Italy’s Venetobanking meltdown destroyed200,000 savers and 40,000 businesses

EU bail-in rules have wiped out billions for savers and and businesses, with more at risk

Bail-ins are not unique to Italy, all Western savers are at risk of seeing savings disappear

Counterparty-free, physical gold bullion is best defence against bail-ins

One of Italy’s twenty regions is calling for more autonomy from the state following a nonbonding referendum. Why? Because agovernment supported ‘rescue package’causedthe lifesavings of 200,000 savers to be wiped out during the implosions ofPopolare di VicenzaandVeneto Banca.

Since then the banks have been rescued in one way or another yet the impact of the collapse on individuals and small businesses is only just becoming clear.

As in Spain’s Catalonia the region of Veneto is wealthier than the average Italian region, with its own industries and language yet it has been left with a pile of ash when it comes to its banking sector.

The region is proud to be the home of successful brands such asBenetton, De’Longhi, Geox and Luxottica. But it is the 40,000 small businesses that are in a state of limbounable to pay workers, find credit or operate on a day-to-day basis.

Sadly the case of Veneto is one of a growing list of regions of banking customers that have been destroyed due to the incompetence of national authorities and the overbearing powers of the EU.

Profitablebusinesses take the hit

What is seen is as surprising to many reading about the story of Veneto is that profitable, stable businesses are alsosuffering as a result of a banking collapse.

When someone’s savings are wiped out, that isn’t the end of the nightmare. Many businesses were exposed to those banks both through credit and shares.

Many businesses operate on credit. This happens in companiesof all scales and levels of success. The businesses that borrowed from the two Veneto banks are now in a state of limbo. They have no line of credit due to their exposure tothe collapsed banks.

This is despite a government-led body stepping into help manage the fallout and finances of the ruined institutions. Bloomberg explains:

Even a perfect credit score is useless in Veneto now if your only collateral is stock in either bank, which were coveted investments for generations of locals.

Bail-in of the first resort

Italians are in very deep financially when it comes to their banking system. The 2015 IMF report states:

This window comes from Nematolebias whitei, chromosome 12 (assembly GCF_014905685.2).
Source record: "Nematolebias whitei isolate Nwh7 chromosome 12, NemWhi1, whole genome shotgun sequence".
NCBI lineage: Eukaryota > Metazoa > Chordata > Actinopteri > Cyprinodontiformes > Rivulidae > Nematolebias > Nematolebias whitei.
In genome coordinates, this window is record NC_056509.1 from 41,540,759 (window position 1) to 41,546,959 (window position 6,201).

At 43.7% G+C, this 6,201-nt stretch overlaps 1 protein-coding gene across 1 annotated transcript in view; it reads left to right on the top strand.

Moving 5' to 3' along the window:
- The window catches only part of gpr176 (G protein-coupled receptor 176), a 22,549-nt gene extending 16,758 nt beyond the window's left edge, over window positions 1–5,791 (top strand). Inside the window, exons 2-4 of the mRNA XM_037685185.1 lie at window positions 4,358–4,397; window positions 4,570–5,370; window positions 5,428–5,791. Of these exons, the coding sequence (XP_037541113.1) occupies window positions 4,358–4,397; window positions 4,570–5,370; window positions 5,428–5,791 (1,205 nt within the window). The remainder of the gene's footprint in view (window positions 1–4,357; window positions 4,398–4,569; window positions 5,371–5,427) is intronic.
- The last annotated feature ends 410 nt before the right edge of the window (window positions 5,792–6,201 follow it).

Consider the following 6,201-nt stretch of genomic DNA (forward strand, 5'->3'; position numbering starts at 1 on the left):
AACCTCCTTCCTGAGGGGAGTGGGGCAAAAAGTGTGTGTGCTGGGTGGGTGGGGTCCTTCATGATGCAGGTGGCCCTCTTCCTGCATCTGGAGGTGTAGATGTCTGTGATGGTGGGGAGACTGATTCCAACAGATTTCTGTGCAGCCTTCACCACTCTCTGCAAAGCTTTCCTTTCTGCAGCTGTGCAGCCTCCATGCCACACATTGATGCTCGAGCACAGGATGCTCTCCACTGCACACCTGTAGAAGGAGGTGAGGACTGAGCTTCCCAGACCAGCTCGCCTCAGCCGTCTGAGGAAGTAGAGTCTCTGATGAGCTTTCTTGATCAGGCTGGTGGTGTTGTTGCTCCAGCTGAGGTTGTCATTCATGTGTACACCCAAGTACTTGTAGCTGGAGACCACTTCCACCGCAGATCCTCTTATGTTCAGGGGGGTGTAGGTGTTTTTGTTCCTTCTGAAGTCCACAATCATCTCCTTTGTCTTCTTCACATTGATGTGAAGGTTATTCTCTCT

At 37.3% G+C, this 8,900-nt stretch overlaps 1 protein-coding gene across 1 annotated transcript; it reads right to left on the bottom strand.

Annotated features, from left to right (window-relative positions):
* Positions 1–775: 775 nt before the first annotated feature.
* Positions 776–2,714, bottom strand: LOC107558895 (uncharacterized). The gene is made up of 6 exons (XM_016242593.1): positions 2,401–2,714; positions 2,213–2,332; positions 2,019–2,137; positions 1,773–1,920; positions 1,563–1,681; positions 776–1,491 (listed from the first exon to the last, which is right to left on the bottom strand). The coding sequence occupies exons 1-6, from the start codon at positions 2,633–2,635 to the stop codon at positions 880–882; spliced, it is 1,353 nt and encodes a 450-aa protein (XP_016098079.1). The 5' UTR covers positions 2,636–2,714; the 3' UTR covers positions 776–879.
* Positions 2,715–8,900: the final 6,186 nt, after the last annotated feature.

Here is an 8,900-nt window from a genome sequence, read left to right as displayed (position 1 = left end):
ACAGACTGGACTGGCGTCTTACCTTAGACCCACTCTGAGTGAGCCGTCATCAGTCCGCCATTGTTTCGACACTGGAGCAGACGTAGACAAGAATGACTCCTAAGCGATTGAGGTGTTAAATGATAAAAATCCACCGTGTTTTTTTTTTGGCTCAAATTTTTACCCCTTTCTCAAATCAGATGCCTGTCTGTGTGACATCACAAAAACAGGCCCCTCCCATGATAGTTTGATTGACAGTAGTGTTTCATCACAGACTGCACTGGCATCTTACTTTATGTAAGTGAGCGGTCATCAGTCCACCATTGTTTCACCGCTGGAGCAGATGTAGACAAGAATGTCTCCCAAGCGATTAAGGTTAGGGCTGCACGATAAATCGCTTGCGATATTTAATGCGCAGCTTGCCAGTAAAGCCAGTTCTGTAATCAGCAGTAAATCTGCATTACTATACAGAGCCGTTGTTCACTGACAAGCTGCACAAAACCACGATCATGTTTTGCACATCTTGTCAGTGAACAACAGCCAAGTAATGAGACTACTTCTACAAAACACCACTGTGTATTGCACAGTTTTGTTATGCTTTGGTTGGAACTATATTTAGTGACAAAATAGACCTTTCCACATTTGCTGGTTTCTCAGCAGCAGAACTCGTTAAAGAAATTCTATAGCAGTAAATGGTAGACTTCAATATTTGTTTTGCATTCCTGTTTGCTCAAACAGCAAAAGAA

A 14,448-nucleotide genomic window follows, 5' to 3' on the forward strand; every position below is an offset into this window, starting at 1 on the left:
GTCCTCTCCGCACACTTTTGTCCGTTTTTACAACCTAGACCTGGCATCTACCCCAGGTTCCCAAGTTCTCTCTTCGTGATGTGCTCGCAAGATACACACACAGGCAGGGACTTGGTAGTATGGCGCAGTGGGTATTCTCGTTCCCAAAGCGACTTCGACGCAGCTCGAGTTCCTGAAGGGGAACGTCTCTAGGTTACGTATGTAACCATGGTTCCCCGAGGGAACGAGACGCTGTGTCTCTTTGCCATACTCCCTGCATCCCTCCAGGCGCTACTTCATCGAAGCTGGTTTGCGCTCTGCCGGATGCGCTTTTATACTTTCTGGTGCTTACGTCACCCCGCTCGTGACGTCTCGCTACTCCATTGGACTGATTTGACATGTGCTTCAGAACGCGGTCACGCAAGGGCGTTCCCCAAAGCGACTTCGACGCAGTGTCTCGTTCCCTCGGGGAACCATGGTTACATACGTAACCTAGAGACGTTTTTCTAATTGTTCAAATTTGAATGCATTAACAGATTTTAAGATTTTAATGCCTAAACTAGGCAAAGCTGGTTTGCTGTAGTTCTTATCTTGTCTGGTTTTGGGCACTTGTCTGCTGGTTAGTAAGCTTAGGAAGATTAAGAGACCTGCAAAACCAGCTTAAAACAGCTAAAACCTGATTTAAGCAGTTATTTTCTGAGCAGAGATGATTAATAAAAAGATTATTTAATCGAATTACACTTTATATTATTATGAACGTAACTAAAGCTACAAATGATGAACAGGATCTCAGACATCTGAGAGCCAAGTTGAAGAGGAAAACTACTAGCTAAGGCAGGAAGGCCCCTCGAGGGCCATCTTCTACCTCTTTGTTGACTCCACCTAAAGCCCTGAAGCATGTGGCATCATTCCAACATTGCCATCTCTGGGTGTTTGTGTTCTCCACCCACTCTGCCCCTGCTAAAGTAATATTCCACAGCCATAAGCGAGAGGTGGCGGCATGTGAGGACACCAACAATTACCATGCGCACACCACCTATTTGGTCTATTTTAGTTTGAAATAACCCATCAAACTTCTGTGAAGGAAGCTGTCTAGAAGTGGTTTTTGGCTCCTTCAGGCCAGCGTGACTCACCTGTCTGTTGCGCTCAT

Retail holdings in Italy are relatively large compared to other countries, comprising about one- third of about 600 billion worth of bank bonds and half of about 60 billion worth of subordinated bonds.

That is all money that will just disappear overnight in the case of bank failure. In some cases, it already has.

In Italy a common problem has been that savers and businesses were persuaded to invest in subordinated (junior) bonds by their bank managers.

By 2015 over 31 billion of retail sub bonds had been sold to retail investors. Retail investors are ordinary savers and small businesses.

‘Households hold about one-third of senior bank debt and almost half of total subordinated bank debt.’ IMF

These bondholders are seen as creditors. The same type of creditor that EU rules state must take responsibility for a bank’s financial failure, rather than the taxpayer. This is a bail-in scenario.

In a bail-in scenario the type of junior bonds held by the retail investors in the street is the first to take the hit. When the world’s oldest bankMonte dei Paschi di Siena collapsedordinary people (who also happen to be taxpayers) owned 5 billion ($5.5 billion) of subordinated debt. It vanished.

A 2015 IMF study found that the majorityof Italy’s 15 largest banks a bank rescue would ‘imply bail-in of retail investors of subordinated debt’. Only two-thirds of potential bail-ins would affect senior bond-holders.

Nothing will respect you like gold does

Why put so much faith in the bank? Because, despite many financial crises in the last 100 years, savers and businessesstill believe their money will be safe.

The graph above shows just how much we still trust our banks. The least trusting country is Italy yet their exposure has been so great, imagine what damage will be done when the likes of the UK, US or Germany face a bail-in situation.

In Italy where banks have been around for literally hun